• The Bolsonaro effect

    14 October 2018

    The virtual victory of Jair Bolsonaro in the Brazilian presidential elections on 7 October has sent shockwaves around the world, including Peru. How much relevance is there here for Peru? Although this looks fertile terrain for the sort of Bolsonaro-style movements to gain sway, there are various reasons why this does not appear to be an immediate threat.

  • Report examines human rights (non)observance by Chinese firms

    14 October 2018

    As part of its regular cycle of appraisals of human rights observance, the UN's Human Rights Council will in November review China's performance as an international actor. The provision for civil society to submit reports has been taken up by a 'collective' of Latin American NGOs, reporting on 18 projects.

  • Judiciary in the spotlight: Hinostroza under attack; Chávarry fights back

    6 October 2018

    Two weeks ago, Judge César Hinostroza managed to avoid being accused of belonging to a criminal organisation by the Permanent Commission in Congress. Last week the plenary in Congress decided to reverse this earlier acquittal and accuse him formally of being part of such an organisation.

  • Urresti cleared, ahead in Lima mayor polls

    6 October 2018

    With nationwide regional and municipal elections taking place on 7 October, media focus last week was on who would emerge victorious as mayor of Lima. On 4 October, one of the leading figures in this race, Daniel Urresti, the front-runner, was absolved of responsibility for the assassination in November 1988 of Hugo Bustíos, a journalist with the weekly Caretas magazine.

  • Referendum deadline met, but wording changed

    6 October 2018

    Congress complied with the deadline set by the executive and ratified by Daniel Salaverry, the president of the legislature, of 4 October. In the early hours of the fourth, a vote was passed agreeing to the introduction of no re-election of members of Congress.

  • Regional, local elections approach

    29 September 2018

    On 7 September, Peruvians go to the polls to elect new regional presidents and the mayors of district and provincial municipalities. This should be an important event in the political life of the country. The electoral results matter a lot if the government is serious about stamping out corruption in public life. But despite the proliferation of electoral billboards in Lima and other cities, the elections do not seem to have captured the imagination of either the media or the public.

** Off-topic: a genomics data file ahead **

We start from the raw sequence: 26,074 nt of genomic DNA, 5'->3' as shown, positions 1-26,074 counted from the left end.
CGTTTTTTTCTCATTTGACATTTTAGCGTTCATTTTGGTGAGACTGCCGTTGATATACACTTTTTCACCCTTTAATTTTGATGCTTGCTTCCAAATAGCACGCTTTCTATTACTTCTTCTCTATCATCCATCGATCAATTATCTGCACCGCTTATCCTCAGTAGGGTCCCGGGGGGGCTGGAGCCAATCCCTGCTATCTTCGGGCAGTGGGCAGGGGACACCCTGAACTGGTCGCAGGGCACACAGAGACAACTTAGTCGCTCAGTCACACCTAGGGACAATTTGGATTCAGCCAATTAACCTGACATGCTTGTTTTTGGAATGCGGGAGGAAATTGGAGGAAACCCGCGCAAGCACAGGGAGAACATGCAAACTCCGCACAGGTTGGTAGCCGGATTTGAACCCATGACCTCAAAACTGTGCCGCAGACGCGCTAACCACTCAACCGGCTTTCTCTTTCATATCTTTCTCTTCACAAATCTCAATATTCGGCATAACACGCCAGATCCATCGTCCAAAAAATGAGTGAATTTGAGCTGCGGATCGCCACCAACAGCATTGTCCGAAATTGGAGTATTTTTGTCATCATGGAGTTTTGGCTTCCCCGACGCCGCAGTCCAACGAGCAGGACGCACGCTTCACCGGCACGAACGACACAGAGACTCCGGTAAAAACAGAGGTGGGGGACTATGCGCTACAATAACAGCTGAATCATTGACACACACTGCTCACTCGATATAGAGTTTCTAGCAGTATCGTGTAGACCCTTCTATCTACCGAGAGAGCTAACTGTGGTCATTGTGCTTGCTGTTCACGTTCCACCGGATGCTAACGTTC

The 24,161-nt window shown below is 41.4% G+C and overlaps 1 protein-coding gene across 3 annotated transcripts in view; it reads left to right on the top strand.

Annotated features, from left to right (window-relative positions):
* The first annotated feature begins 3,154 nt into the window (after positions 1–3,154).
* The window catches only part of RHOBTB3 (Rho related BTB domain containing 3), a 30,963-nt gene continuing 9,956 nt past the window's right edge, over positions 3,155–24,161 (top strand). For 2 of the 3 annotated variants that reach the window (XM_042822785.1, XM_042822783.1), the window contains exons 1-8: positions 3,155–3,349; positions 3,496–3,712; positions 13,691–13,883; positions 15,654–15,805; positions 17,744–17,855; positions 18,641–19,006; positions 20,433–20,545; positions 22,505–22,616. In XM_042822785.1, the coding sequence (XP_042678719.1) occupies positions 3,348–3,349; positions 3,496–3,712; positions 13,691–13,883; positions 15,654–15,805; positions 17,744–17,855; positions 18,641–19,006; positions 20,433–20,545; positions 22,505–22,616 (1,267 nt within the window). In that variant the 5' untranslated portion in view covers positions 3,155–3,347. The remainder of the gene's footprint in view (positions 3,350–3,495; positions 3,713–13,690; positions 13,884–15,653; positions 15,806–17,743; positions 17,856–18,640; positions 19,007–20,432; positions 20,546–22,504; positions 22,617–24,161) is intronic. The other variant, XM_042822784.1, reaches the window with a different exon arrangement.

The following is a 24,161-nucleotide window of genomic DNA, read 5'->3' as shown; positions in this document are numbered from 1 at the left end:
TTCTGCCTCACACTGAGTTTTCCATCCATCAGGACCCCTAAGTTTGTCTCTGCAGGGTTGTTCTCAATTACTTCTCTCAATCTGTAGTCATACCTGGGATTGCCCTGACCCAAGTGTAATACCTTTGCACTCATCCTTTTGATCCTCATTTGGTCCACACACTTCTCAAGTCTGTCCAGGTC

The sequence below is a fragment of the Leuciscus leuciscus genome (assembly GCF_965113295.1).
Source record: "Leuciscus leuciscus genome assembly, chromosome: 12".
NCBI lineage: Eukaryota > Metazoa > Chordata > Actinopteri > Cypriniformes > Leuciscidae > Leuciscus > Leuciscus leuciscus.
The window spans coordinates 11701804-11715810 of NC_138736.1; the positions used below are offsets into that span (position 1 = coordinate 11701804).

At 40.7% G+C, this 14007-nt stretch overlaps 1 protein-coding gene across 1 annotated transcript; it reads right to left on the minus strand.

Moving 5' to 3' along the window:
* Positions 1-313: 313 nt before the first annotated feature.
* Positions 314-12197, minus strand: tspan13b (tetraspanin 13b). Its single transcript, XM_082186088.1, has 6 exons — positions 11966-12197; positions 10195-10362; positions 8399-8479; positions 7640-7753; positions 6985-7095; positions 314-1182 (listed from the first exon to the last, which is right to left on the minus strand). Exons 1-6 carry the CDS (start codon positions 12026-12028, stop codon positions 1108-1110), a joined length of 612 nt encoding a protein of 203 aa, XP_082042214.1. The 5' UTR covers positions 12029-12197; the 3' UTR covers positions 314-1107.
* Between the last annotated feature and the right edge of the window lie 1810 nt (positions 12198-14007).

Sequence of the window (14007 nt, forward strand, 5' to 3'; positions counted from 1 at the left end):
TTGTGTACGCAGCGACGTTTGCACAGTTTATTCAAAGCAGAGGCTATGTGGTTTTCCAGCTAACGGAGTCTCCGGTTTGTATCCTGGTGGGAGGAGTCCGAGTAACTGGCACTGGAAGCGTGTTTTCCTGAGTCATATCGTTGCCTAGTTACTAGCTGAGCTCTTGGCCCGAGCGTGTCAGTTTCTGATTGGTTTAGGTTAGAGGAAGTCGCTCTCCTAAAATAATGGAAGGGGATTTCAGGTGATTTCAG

• Social conflict under debate at the Defensoría: the second panel

    29 September 2018

    As we reported last week, the Defensoría held a seminar on 17 September on extractive industries and socio-environmental conflict. We reported on the first panel last week; now we comment on the second, entitled "Transformando conflictos sociales en desarrollo para todos." 

  • The canon and its impact

    29 September 2018

    An increase in mining output and prices in the first half of this year means that the amount of money available to sub-national tiers of government through the canon system has increased. Regional and local government s received 3.1 billion soles from the canon minero. This compares with 1.9 billion in 2017, but is still way below the peak of 5.1 billion in 2012 when world mineral prices reached their peak.

  • Remembering (or forgetting) Velasco

    29 September 2018

    3 October is the 50th anniversary of the coup d’etat that brought to power the so-called ‘Revolutionary Government of the Armed Forces’ in Peru, led by General Juan Velasco. 3 October 1968 was a turning point in Peruvian history: whether for good or for bad is still a matter of controversy and debate.

  • Call for vote of confidence energises Congress

    23 September 2018

    President Martín Vizcarra’s call on 16 September for a vote of confidence has brought a flurry of activity. His ultimatum, which could have resulted in the closure of Congress and new elections, sparked an immediate response. Of the four proposals to be submitted to a referendum, the one on the reform of the judiciary has now been approved.

  • PSG Aims

    The Peru Support Group exists to promote social inclusion, sustainable development and the observance of human rights in Peru. To that end the PSG highlights shortcomings in observance of established norms, whether international or local in nature, in its research, advocacy and publications. In so doing, it underscores the relationships that exist within the political system, how institutions work, and the effectiveness of policies that aim to reduce poverty and inequality within the context of sustainable development.

  • Historical Overview

    Over the past century Peru has suffered a series of autocratic governments and a civil war in which nearly 70,000 people died. Many of the country's ongoing political and social problems are a legacy of its somewhat turbulent past. 

  • Human Rights

    Human rights violations were widespread during the twenty years after the initiation of armed conflict in 1980. Efforts to convict perpetrators since the war's end have made only limited progress. Today, concerns remain over the treatment of those engaged in social protest, particularly against strategically important investment projects.

  • Why join the PSG?

    • Keep up to date with latest news and developments in Peru
    • Learn about key issues of poverty, development and human rights in Peru
    • Support the work of the Peru Support Group

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